Federal Trade Commission officials are considering whether homeopathy product advertisements have evidence to back their claims.
Michelle Rusk, senior staff attorney in the FTC advertising practices division, said in a public hearing Sept. 21 on over-the-counter homeopathic products that advertisements lauding the health benefits of medical products need to be based on competent, reliable, and rigorous scientific support.
“As a general rule, for treatment claims, we expect randomized, double-blind, placebo-controlled human clinical studies—not in vitro studies, not animal studies, not anecdotal evidence, no matter how compelling it is,” she said. “Second, we expect the studies to be internally valid. That means well-designed, reliably conducted, using procedures accepted in the field of research. It also means that results are not just statistically significant but also strong enough to be clinically meaningful.
“Third, the evidence has to match the product and the specific claim.”
The law enforcement agency is responding to decades of growth in the market for over-the-counter homeopathy products. And its examination coincides with the Food and Drug Administration’s reconsideration of a 1988 policy that allows, without FDA approval, the manufacture and sale of products listed in the Homoeopathic Pharmacopoeia of the United States.
The FDA policy applies to prescription and over-the-counter products, together totaling about $3 billion in annual sales, according to agency figures.
The FTC is accepting comments on its evaluation through Nov. 20 .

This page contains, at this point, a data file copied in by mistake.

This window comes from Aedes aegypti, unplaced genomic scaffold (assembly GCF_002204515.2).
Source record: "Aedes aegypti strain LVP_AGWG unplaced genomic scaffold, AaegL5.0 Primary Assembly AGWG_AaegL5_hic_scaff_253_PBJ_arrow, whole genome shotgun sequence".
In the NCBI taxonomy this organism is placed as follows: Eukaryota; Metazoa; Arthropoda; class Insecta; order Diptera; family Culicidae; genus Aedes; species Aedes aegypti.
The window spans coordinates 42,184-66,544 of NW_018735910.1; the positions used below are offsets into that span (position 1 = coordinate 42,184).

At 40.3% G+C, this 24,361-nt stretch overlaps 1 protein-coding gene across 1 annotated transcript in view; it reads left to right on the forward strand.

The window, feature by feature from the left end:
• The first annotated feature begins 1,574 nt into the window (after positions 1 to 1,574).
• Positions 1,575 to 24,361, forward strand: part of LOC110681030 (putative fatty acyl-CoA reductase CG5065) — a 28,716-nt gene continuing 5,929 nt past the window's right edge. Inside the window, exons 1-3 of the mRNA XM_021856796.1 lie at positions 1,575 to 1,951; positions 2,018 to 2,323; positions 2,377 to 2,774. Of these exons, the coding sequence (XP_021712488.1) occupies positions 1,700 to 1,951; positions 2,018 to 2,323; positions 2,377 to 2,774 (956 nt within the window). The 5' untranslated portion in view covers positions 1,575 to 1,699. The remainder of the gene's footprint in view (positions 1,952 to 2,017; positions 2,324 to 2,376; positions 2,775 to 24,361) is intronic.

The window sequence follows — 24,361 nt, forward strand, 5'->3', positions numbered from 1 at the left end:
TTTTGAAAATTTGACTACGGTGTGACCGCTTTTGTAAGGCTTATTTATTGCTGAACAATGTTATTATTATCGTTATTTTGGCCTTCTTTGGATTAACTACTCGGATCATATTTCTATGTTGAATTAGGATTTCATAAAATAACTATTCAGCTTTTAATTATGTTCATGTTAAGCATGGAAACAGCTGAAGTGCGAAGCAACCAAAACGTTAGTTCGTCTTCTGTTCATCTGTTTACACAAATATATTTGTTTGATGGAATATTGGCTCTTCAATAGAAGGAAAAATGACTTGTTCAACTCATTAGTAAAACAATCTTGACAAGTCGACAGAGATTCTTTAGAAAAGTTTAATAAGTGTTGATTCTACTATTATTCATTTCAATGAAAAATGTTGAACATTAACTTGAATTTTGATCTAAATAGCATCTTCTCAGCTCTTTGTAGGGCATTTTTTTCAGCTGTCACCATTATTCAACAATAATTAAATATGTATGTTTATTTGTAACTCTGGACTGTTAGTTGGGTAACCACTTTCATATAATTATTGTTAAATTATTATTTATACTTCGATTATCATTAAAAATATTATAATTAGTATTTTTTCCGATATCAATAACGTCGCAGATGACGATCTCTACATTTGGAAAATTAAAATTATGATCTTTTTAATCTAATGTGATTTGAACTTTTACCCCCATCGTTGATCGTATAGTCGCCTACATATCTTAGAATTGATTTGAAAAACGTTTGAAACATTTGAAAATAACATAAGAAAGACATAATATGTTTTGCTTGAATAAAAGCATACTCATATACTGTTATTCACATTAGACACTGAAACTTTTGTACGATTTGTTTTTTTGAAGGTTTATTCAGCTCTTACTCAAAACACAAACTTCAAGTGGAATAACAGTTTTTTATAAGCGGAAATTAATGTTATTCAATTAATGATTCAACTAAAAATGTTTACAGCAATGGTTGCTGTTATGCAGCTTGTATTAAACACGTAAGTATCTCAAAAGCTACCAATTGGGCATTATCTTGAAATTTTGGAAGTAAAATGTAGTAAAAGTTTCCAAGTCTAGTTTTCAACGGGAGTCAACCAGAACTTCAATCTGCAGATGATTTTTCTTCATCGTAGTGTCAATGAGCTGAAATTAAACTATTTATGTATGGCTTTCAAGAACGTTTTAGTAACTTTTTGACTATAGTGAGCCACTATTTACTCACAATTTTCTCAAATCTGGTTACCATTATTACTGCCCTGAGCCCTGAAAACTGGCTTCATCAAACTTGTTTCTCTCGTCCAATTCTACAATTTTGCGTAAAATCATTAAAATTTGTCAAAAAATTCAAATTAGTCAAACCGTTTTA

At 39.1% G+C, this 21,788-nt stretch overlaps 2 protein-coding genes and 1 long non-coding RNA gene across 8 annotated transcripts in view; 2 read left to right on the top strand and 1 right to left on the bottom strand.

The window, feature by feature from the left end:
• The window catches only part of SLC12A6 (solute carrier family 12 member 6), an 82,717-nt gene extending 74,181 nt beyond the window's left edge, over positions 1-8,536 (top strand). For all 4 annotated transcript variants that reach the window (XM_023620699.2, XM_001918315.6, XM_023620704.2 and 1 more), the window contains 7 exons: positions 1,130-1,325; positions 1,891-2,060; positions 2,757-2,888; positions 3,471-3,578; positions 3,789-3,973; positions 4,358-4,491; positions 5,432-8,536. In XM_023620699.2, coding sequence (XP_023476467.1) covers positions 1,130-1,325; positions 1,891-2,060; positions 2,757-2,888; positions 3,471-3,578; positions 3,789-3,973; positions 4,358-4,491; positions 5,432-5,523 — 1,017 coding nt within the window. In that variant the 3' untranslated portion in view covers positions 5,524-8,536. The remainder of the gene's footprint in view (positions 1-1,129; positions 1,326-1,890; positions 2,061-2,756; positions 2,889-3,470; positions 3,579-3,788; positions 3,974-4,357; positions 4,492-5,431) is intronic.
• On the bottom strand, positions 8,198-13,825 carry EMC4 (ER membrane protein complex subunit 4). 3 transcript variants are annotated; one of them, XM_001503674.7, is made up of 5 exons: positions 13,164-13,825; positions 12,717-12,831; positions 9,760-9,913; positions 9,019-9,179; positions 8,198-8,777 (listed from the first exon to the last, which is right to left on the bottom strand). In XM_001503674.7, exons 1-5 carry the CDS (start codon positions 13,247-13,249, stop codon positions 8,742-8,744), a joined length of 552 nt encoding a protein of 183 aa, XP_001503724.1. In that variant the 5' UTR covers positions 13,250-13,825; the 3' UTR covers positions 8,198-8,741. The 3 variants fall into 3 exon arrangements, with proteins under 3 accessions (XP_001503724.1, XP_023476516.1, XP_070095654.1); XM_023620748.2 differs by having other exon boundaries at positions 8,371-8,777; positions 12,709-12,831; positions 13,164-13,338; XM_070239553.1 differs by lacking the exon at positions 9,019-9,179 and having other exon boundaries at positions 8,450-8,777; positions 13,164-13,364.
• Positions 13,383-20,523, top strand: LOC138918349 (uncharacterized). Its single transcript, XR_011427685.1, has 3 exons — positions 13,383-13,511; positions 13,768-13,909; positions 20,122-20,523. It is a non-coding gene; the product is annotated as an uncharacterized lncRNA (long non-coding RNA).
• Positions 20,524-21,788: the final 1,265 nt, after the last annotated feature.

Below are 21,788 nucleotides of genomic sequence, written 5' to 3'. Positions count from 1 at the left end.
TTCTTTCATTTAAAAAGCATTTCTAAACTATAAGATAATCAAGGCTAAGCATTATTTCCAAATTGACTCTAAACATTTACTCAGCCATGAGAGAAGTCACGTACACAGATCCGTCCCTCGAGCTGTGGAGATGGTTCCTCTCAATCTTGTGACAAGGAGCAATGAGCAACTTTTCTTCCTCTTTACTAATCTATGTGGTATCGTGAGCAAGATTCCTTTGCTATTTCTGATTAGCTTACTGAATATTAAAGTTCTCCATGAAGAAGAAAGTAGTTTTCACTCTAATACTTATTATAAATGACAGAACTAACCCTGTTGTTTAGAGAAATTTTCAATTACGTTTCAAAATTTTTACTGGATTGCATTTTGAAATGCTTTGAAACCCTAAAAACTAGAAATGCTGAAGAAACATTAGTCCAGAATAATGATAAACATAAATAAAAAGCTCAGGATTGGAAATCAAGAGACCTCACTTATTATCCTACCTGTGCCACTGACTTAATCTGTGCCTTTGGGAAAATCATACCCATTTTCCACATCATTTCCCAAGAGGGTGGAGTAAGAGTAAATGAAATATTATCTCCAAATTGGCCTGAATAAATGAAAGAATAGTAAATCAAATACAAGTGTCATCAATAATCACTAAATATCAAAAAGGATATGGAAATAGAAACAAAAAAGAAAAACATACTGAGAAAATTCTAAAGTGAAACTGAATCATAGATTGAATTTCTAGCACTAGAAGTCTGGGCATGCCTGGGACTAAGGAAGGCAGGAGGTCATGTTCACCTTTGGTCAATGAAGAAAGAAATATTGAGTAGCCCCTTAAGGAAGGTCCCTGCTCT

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Michelle Rusk, senior staff attorney in the Federal Trade Commission's advertising practices division, describes in a public hearing the commission’s expectations for evidence backing products with health claims. This still frame was taken from video provided by the FTC. (Courtesy of the FTC)
Homeopathy is based on the principles that diseases can be treated with substances that would cause similar symptoms in healthy individuals and that those substances can become more powerful when diluted and subjected to “succussion,” or agitation by beating their containers against solid surfaces. The dilutions are based on a centesimal scale in which a 1C mixture is one unit of a treatment in 100 units of solution, and 2C is a 1-in-10,000 dilution, with those greater than 12C considered to be of high potency.
In opening remarks at September’s hearing, FTC Commissioner Maureen K. Ohlhausen said the FTC wants to ensure the public has accurate and reliable information about products they buy, and agency officials have indications people are buying homeopathic products on the basis of incomplete information. Many in the public believe FDA or manufacturers test the products for efficacy, and side-by-side placement with conventional drugs in stores is confusing, as are the terms used on homeopathy products.
The commissioner cited as an example the terms used to describe product dilution that results in near-undetectable traces of the products in alcohol or water.
The FTC also is urging that FDA officials reconsider their homeopathic product policies, which could conflict with FTC policies on advertising substantiation, harming consumers and confusing advertisers. In comments submitted to the FDA, the FTC officials cite evidence of public lack of understanding about homeopathy, regulation of homeopathic products, and the level of scientific evidence supporting homeopathic claims.